Display 5.5-inch 1920x1080 IPS LCD 5.5-inch 1920x1080 IPS LCD
Dimensions 153.6 x 75.5 x 8.2 mm
163 grams
150.0 x 76.0 x 8.65 mm
164 grams
Modem MediaTek (Integrated)
2G / 3G / 4G LTE (Category 6)

Qualcomm X8 (Integrated)
2G / 3G / 4G LTE (Category 7)

SIM Size 2x NanoSIM (dual standby) NanoSIM + MicroSIM (dual standby)
Front Camera 5MP, f/2.0 5MP, f/2.0
Rear Camera 13MP, f/2.2, PDAF, HDR, dual-tone LED flash 16MP, f/2.0, PDAF, HDR, dual-tone LED flash
Battery 4100 mAh (15.79 Wh)
4050 mAh (15.59 Wh)
Connectivity 802.11b/g/n/ac, BT 4.0 LE, GPS/GNSS, microUSB 2.0 802.11b/g/n/ac, BT 4.1 LE, IrLED, FM radio, GPS/GNSS, microUSB 2.0
Launch OS Android 5.1 with Meizu FlymeOS 5.1 Android 5.1.1 with MIUI 7.3
Launch Price
(No Contract)
¥799 / ¥999
$125 / $155 USD
¥899 / ¥1099
$140 / $170 USD

The biggest difference between these two notes is the SoC each packs inside. The MediaTek Helio P10 in the M3 note uses an octa-core CPU with a performance and power-saving cluster of four Cortex-A53 cores each for a total of eight cores. The Snapdragon 650 in the Redmi Note 3 pairs its power-saving cluster of four A53 cores with two Cortex-A72 cores, which should give it a performance advantage in most applications. There’s also two different GPUs—an ARM Mali-T860MP2 for the M3 note and a Qualcomm Adreno 510 for the Redmi Note 3—which have their own relative strengths.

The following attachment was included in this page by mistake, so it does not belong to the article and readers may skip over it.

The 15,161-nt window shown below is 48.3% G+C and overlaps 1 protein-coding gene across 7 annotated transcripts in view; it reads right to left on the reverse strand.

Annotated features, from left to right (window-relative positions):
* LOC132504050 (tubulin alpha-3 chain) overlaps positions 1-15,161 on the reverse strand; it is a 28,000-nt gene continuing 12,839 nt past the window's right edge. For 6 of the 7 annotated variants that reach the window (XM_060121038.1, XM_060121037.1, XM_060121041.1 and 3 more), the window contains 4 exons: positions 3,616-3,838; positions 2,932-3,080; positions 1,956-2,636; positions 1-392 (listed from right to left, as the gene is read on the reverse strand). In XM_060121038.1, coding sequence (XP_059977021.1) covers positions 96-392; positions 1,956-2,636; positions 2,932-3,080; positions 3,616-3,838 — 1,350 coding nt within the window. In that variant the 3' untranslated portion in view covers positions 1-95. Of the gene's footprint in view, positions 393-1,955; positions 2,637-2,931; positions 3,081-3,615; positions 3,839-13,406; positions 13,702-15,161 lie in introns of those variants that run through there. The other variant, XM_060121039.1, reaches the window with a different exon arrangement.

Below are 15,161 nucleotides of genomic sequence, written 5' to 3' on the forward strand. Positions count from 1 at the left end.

Besides the different core configurations, each SoC also uses a different manufacturing process. Both are based on TSMC’s 28nm node, but the Snapdragon 650 uses 28nm HPm while the MediaTek Helio P10 uses the newer 28nm HPC+, which promises a significant reduction in leakage current relative to the HPm and HPC iterations that precede it. Implementation details, along with software optimizations and configuration settings, also play a significant role when it comes to SoC power and performance, so we’ll have to see what impact this has on battery life later in the review.

Both SoCs include an integrated baseband processor. MediaTek’s Category 6 LTE modem offers up to 300 Mb/s down and 50 Mb/s up with 2x20 MHz carrier aggregation and 64-QAM on the downlink. Qualcomm’s X8 LTE modem in the Redmi Note 3’s Snapdragon 650 SoC offers the same downlink capability but boosts uplink speed to 100 Mb/s max by adding 2x20 MHz carrier aggregation (still 16-QAM).

Frequency Band Support
  Meizu M3 note Xiaomi Redmi Note 3
Model Mainland China International “Full Netcom”
FDD-LTE B1 / B3 / B7 B1 / B3 / B7 B1 / B3 / B5 / B7 / B8
TDD-LTE B38 / B39 / B40 / B41 B40 B38 / B39 / B40 / B41
GSM 850 / 900 / 1800 / 1900 850 / 900 / 1800 / 1900 850 / 900 / 1800 / 1900
WCDMA B1 / B2 / B5 / B8 B1 / B5 / B8 B1 / B2 / B5 / B8
CDMA BC0 - -
TD-CDMA B34 / B39 - B34 / B39

Both phones support Dual SIM Dual Standby (DSDS) operation, which means both SIMs are active for receiving calls or messages, but only one SIM can make a connection at a time because they share a single radio. Each phone’s card tray has two slots: The M3 note can have two NanoSIM cards or one NanoSIM and one microSD card, while the Redmi Note 3 can use one MicroSIM and one NanoSIM or one MicroSIM and one microSD card.

Frequency band support is tailored for the Asian and European markets, although neither phone supports B20 for the latter. There’s no support for North American LTE frequencies, limiting the phones to HSPA+ operation.